Today is the last day Thai political parties can submit names of parliamentary candidates—and up to three candidates each for
Today is the last day Thai political parties can submit names of parliamentary candidates—and up to three candidates each for prime minister—to the Election Commission.
In January, amid protests over election delays, the Commission announced that general elections will be held on March 24 to restore civilian rule. The Southeast Asian nation has been under military rule since a coup ousted former PM Yingluck Shinawatra in 2014.
Hopes for a return to democratic rule are tempered by the fact that the current military government is expected to participate in the elections. Indeed, current PM Prayut Chan-o-cha, a military general, is the PM candidate of the Palang Pracharat, a proxy party for the current regime.
Pro-democracy activists worry that the military-controlled Election Commission may undermine the electoral process. Additionally, many fear that even if the Palang Pracharat achieves power democratically, the party could resume military-centred rule.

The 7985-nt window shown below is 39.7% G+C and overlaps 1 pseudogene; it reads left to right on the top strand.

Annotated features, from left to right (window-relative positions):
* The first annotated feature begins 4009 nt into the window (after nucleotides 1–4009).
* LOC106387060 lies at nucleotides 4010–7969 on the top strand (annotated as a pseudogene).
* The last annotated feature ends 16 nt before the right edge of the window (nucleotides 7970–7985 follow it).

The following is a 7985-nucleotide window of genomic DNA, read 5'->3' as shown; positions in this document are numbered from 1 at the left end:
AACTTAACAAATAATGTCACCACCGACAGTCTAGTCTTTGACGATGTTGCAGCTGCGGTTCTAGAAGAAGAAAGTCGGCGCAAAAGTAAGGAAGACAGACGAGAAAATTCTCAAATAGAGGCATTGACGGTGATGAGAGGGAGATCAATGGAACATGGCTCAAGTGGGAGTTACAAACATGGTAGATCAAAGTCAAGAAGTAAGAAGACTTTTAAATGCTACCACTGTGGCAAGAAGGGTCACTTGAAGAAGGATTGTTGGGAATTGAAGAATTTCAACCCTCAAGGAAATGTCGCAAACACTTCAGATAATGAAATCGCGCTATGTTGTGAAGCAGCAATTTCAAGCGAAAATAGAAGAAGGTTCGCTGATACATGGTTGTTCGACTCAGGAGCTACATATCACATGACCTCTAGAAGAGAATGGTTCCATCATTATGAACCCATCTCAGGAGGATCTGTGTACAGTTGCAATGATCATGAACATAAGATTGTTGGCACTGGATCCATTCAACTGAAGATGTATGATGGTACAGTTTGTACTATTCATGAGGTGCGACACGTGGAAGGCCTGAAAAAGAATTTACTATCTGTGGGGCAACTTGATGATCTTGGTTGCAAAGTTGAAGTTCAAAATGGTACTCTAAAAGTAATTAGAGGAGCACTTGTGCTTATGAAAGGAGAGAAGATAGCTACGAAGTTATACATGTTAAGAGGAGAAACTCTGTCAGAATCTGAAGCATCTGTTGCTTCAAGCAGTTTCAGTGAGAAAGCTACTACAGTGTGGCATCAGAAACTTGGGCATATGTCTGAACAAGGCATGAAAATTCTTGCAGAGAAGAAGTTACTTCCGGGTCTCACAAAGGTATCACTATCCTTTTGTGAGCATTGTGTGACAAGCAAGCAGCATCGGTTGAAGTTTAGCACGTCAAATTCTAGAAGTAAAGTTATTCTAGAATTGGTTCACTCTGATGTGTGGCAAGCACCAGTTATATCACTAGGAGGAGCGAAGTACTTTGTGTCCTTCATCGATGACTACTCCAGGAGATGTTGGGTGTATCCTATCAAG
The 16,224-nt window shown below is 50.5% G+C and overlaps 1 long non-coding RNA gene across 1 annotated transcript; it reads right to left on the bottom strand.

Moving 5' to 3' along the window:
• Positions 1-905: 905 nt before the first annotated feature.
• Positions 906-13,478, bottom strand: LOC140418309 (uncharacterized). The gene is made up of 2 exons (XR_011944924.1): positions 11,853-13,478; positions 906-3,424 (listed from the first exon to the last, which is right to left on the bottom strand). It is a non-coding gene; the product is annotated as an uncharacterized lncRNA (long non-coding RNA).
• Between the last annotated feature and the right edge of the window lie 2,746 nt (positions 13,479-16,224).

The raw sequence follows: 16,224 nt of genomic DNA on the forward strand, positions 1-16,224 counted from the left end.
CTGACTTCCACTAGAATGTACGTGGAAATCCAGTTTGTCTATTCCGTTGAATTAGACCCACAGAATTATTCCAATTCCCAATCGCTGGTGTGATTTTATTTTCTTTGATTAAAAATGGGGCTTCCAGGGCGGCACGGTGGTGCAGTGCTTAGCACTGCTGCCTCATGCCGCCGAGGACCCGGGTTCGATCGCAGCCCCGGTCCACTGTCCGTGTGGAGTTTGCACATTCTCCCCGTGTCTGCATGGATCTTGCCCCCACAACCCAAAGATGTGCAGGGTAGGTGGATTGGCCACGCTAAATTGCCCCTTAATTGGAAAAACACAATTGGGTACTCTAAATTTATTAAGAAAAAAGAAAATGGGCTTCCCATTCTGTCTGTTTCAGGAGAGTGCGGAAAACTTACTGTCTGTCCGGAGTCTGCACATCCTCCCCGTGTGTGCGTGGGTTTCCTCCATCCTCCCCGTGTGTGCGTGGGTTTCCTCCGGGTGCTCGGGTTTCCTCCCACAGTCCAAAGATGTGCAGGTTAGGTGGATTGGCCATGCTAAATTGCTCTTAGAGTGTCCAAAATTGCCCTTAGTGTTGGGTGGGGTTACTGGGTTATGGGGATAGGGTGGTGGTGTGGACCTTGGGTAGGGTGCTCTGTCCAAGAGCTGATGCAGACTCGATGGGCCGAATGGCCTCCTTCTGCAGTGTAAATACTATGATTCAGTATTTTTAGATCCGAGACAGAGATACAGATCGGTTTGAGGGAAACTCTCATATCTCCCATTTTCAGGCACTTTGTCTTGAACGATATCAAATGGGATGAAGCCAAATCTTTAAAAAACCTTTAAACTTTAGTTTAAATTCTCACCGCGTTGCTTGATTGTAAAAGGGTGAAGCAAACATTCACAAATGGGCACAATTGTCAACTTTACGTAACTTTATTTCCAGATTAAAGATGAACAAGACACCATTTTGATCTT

Despite these fears, a strong showing from Pheu Thai, the pro-democracy opposition party of former PMs Yingluck and Thaksin Shinawatra, is possible. The premiership will likely be won by either the favourite, Mr Chan-o-cha, or Pheu Thai nominee Sudarat Keyuraphan, a former cabinet minister. These two nominees represent radically different visions for Thailand’s future, as the country could tip toward democracy or authoritarianism.
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